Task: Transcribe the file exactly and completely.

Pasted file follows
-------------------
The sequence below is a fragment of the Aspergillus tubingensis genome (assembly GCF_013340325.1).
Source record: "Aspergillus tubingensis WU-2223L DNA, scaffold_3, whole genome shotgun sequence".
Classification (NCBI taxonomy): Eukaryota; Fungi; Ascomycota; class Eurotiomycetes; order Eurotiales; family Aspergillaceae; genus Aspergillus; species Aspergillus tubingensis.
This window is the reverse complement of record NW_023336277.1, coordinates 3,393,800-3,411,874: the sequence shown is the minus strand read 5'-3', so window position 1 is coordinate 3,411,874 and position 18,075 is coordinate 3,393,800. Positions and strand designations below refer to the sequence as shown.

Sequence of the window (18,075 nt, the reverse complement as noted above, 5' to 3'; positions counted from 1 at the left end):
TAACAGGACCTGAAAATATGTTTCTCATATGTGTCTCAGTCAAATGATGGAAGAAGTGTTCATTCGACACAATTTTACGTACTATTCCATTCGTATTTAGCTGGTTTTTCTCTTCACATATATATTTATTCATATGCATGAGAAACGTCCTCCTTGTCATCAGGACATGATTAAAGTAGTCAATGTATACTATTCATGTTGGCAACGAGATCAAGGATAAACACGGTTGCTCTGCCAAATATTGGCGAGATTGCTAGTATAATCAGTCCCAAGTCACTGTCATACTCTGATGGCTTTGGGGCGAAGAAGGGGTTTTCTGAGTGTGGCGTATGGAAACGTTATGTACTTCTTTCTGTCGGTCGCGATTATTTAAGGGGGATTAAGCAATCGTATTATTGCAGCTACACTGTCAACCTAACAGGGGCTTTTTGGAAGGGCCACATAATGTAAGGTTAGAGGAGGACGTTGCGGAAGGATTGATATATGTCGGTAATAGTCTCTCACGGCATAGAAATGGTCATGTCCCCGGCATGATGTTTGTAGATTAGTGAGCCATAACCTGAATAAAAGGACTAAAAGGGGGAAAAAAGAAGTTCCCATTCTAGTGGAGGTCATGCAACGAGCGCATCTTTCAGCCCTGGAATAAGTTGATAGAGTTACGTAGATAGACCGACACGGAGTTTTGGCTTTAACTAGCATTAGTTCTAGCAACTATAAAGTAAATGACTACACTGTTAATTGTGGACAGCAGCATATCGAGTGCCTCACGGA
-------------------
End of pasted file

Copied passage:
The sequence below is a fragment of the Aspergillus tubingensis genome (assembly GCF_013340325.1).
Source record: "Aspergillus tubingensis WU-2223L DNA, scaffold_3, whole genome shotgun sequence".
Classification (NCBI taxonomy): Eukaryota; Fungi; Ascomycota; class Eurotiomycetes; order Eurotiales; family Aspergillaceae; genus Aspergillus; species Aspergillus tubingensis.
This window is the reverse complement of record NW_023336277.1, coordinates 3,393,800-3,411,874: the sequence shown is the minus strand read 5'-3', so window position 1 is coordinate 3,411,874 and position 18,075 is coordinate 3,393,800. Positions and strand designations below refer to the sequence as shown.

Sequence of the window (18,075 nt, the reverse complement as noted above, 5' to 3'; positions counted from 1 at the left end):
TAACAGGACCTGAAAATATGTTTCTCATATGTGTCTCAGTCAAATGATGGAAGAAGTGTTCATTCGACACAATTTTACGTACTATTCCATTCGTATTTAGCTGGTTTTTCTCTTCACATATATATTTATTCATATGCATGAGAAACGTCCTCCTTGTCATCAGGACATGATTAAAGTAGTCAATGTATACTATTCATGTTGGCAACGAGATCAAGGATAAACACGGTTGCTCTGCCAAATATTGGCGAGATTGCTAGTATAATCAGTCCCAAGTCACTGTCATACTCTGATGGCTTTGGGGCGAAGAAGGGGTTTTCTGAGTGTGGCGTATGGAAACGTTATGTACTTCTTTCTGTCGGTCGCGATTATTTAAGGGGGATTAAGCAATCGTATTATTGCAGCTACACTGTCAACCTAACAGGGGCTTTTTGGAAGGGCCACATAATGTAAGGTTAGAGGAGGACGTTGCGGAAGGATTGATATATGTCGGTAATAGTCTCTCACGGCATAGAAATGGTCATGTCCCCGGCATGATGTTTGTAGATTAGTGAGCCATAACCTGAATAAAAGGACTAAAAGGGGGAAAAAAGAAGTTCCCATTCTAGTGGAGGTCATGCAACGAGCGCATCTTTCAGCCCTGGAATAAGTTGATAGAGTTACGTAGATAGACCGACACGGAGTTTTGGCTTTAACTAGCATTAGTTCTAGCAACTATAAAGTAAATGACTACACTGTTAATTGTGGACAGCAGCATATCGAGTGCCTCACGGA